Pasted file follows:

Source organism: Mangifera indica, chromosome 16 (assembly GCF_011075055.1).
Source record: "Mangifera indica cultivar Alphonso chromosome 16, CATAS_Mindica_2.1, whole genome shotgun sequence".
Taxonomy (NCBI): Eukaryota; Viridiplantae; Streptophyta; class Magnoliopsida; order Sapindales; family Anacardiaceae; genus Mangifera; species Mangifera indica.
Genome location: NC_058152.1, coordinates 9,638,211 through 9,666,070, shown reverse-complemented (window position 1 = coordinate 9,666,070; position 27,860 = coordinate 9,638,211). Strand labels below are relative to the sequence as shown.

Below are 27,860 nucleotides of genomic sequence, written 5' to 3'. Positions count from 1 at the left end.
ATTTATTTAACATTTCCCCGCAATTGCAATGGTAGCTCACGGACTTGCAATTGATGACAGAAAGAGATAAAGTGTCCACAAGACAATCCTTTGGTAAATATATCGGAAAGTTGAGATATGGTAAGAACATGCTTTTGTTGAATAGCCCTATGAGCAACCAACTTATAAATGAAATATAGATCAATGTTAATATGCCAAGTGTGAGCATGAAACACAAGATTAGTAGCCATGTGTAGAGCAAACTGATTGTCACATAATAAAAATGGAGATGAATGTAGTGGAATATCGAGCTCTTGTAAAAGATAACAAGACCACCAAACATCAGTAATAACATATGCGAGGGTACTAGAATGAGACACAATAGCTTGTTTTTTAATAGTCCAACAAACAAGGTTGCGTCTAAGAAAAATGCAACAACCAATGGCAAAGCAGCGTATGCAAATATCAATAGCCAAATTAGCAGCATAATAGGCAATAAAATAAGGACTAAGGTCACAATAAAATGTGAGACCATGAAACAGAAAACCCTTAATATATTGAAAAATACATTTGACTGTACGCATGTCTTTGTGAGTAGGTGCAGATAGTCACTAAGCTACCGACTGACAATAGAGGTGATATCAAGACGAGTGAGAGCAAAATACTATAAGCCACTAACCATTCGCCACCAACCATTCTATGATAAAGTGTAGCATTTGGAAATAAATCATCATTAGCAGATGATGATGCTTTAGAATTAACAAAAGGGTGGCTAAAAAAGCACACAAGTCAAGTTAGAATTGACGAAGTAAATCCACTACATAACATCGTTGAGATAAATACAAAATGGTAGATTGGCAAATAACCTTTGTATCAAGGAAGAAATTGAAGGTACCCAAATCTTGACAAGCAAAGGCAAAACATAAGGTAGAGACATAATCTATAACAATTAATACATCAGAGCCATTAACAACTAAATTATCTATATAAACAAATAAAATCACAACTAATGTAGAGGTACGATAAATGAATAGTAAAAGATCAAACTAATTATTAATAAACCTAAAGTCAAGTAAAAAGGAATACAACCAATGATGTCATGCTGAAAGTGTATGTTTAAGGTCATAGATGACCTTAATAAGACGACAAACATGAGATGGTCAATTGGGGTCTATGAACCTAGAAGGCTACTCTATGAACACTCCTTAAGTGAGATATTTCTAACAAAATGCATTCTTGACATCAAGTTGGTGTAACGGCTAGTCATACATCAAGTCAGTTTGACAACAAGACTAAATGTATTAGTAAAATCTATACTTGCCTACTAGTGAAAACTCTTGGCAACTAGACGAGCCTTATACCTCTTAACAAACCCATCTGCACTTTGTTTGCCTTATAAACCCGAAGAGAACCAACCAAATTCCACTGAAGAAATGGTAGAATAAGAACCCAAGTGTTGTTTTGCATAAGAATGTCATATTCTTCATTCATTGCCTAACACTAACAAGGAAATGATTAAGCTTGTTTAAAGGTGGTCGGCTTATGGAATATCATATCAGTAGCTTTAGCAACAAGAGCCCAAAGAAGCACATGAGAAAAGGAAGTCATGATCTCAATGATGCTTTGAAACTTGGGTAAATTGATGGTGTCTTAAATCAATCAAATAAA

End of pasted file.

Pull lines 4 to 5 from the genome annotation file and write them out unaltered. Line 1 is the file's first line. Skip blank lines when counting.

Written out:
Genome location: NC_058152.1, coordinates 9,638,211 through 9,666,070, shown reverse-complemented (window position 1 = coordinate 9,666,070; position 27,860 = coordinate 9,638,211). Strand labels below are relative to the sequence as shown.

Below are 27,860 nucleotides of genomic sequence, written 5' to 3'. Positions count from 1 at the left end.